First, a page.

Official says Washington state is a nuclear hotspot
According to Adams, Washington is a large producer of nuclear weapons, though not a lot of residents realize it. // Photo Courtesy of Lilly Adams
By Mia Steben
The Whatcom Justice & Peace Center hosted a presentation on May 9 on the presence of nuclear weapons in Washington, and its negative impact on communities.
Presenter Lilly Adams is security program organizer for Washington Physicians for Social Responsibility. Adams said she runs the anti-nuclear weapons campaign through a social and racial justice lens.
According to Adams, Trump’s discretionary budget request for 2019 includes $1.7 trillion of funding to the nuclear arsenal plans over the next 30 years adjusted with inflation.
Adams said that individuals think of nuclear weapons as a Cold War-era issue, but it is just as important today due to the accessibility of nuclear weapons and the ability to utilize them.
“Washington state is nuclear hotspot and not a lot of people in Washington realize,” Adams said. “If Washington state were a country, we would be the third-largest nuclear weapons country in the world.”
The process of creating and using nuclear weapons often hurts low-income communities and communities of color, according to Adams.
“We see indigenous people and minorities in colonized countries being exploited and harmed in order to produce nuclear weapons,” Adams said. “We see that these communities are still bearing the health and environmental burdens of this today, and they are not being compensated properly by the government.”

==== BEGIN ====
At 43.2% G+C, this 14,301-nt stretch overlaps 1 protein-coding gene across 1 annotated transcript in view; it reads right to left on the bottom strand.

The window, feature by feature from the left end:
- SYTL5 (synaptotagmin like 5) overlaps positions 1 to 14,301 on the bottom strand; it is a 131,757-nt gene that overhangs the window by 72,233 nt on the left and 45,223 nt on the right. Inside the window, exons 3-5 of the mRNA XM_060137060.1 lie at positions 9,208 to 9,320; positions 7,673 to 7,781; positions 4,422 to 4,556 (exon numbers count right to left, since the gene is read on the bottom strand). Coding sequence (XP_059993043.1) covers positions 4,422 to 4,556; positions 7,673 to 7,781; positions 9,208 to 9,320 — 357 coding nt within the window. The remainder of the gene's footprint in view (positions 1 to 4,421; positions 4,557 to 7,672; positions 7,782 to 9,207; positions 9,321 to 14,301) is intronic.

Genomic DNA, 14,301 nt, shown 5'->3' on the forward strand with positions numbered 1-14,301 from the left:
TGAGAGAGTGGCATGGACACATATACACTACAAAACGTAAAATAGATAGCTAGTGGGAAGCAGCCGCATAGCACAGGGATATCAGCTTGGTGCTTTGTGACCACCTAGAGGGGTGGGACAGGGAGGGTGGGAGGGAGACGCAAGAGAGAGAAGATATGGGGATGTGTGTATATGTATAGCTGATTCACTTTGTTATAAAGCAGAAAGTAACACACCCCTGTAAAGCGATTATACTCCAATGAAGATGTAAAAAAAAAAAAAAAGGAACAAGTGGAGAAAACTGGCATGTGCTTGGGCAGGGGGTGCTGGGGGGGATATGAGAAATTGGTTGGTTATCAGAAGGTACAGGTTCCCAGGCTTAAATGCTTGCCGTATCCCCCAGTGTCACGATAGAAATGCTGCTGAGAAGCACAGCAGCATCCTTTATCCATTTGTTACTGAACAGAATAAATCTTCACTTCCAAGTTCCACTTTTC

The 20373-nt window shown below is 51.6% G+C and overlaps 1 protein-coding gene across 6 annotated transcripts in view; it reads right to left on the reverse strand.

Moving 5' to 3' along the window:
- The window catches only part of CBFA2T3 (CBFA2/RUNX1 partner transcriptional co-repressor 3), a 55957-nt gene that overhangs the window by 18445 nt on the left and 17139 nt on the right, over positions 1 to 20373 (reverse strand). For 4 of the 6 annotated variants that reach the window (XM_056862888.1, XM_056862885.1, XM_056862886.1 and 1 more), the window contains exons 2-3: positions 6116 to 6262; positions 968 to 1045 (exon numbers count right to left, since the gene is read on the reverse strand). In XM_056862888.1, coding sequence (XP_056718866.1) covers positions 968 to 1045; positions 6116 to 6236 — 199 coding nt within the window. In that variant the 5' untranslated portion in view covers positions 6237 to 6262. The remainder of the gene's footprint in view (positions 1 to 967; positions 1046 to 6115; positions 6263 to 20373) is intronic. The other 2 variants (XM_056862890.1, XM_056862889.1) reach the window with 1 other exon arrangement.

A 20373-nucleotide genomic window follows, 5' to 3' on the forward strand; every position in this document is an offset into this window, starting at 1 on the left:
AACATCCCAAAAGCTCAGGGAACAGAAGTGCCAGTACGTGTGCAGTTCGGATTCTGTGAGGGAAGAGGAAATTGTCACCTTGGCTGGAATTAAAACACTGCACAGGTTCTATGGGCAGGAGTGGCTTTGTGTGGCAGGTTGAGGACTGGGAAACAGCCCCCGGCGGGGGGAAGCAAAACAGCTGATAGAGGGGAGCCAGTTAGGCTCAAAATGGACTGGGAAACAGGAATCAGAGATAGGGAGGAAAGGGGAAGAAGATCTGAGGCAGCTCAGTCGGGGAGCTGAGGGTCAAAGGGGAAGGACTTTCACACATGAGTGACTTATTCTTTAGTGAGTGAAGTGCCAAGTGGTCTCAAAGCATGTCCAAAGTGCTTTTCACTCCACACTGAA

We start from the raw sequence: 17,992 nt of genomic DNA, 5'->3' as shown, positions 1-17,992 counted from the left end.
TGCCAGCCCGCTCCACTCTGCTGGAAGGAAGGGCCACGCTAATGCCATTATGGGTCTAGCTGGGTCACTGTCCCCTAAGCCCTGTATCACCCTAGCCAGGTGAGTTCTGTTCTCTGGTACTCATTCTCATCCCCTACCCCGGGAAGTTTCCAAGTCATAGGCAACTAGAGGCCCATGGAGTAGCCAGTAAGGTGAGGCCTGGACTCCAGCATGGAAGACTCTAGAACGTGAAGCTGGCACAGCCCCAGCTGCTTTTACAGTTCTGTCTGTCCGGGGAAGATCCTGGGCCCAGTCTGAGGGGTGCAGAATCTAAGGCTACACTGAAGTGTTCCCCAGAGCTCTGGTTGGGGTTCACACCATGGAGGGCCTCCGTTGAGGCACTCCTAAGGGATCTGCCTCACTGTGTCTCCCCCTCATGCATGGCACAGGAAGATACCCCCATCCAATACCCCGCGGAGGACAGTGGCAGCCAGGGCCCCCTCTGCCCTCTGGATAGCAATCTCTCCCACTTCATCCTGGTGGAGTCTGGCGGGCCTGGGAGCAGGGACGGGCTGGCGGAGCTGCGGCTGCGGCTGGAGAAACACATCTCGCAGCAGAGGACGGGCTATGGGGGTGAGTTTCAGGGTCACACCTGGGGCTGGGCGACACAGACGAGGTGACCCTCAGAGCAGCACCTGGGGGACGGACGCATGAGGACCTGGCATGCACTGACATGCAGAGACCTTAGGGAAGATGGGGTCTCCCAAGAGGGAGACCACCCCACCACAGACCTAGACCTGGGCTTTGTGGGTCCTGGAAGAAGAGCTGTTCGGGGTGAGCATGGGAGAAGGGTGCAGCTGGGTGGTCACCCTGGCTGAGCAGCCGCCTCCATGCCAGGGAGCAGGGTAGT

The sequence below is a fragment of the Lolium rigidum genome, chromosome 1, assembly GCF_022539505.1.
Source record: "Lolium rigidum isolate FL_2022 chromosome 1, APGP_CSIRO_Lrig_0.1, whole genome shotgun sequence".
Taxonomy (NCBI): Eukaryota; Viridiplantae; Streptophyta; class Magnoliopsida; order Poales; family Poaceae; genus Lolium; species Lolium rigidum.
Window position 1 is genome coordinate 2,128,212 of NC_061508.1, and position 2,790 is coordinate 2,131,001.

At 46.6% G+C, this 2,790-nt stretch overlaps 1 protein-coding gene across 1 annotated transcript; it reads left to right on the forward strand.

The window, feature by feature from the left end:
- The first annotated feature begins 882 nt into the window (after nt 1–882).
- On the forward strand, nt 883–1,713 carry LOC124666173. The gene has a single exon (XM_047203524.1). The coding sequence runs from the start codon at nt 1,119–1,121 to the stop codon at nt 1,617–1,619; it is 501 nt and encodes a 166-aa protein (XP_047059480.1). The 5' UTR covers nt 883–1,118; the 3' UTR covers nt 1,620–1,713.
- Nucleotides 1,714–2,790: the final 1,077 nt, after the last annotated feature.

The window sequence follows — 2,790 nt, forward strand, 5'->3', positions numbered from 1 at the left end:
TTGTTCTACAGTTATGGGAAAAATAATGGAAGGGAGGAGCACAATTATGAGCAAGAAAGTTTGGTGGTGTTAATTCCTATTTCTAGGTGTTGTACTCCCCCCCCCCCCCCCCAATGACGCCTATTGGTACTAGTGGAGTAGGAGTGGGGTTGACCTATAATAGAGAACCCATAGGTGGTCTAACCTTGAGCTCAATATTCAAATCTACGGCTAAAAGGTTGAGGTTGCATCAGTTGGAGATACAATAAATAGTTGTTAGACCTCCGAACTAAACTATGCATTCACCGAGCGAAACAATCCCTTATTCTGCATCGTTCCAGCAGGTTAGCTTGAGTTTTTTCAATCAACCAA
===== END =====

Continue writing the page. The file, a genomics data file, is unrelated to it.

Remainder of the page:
Adams said the two takeaways are that nuclear weapon production hurts communities even without use and production of these weapons are being prioritized over our communities.
“The human cost is simply not considered,” Adams said.
Neah Monteiro, executive director of the Whatcom Peace & Justice Center, said that any organizing around eliminating nuclear weapons needs to be informed by what’s happening in communities now.
“I really admire the work Lilly is doing to help the traditional nuclear abolition movement build awareness about what it means to be in solidarity with social justice movements,” Monteiro said.
Monteiro said the most moving point of the presentation was the walkthrough of the nuclear weapons process and how communities of color are and have been most impacted.
Attendee Tracy Powell said his goal was to meet others who were involved in this issue.
“We have to get together and work together and to hear what these other folks are trying to do. It’s such a huge task,” Powell said. “It’s going to take all of us working together.”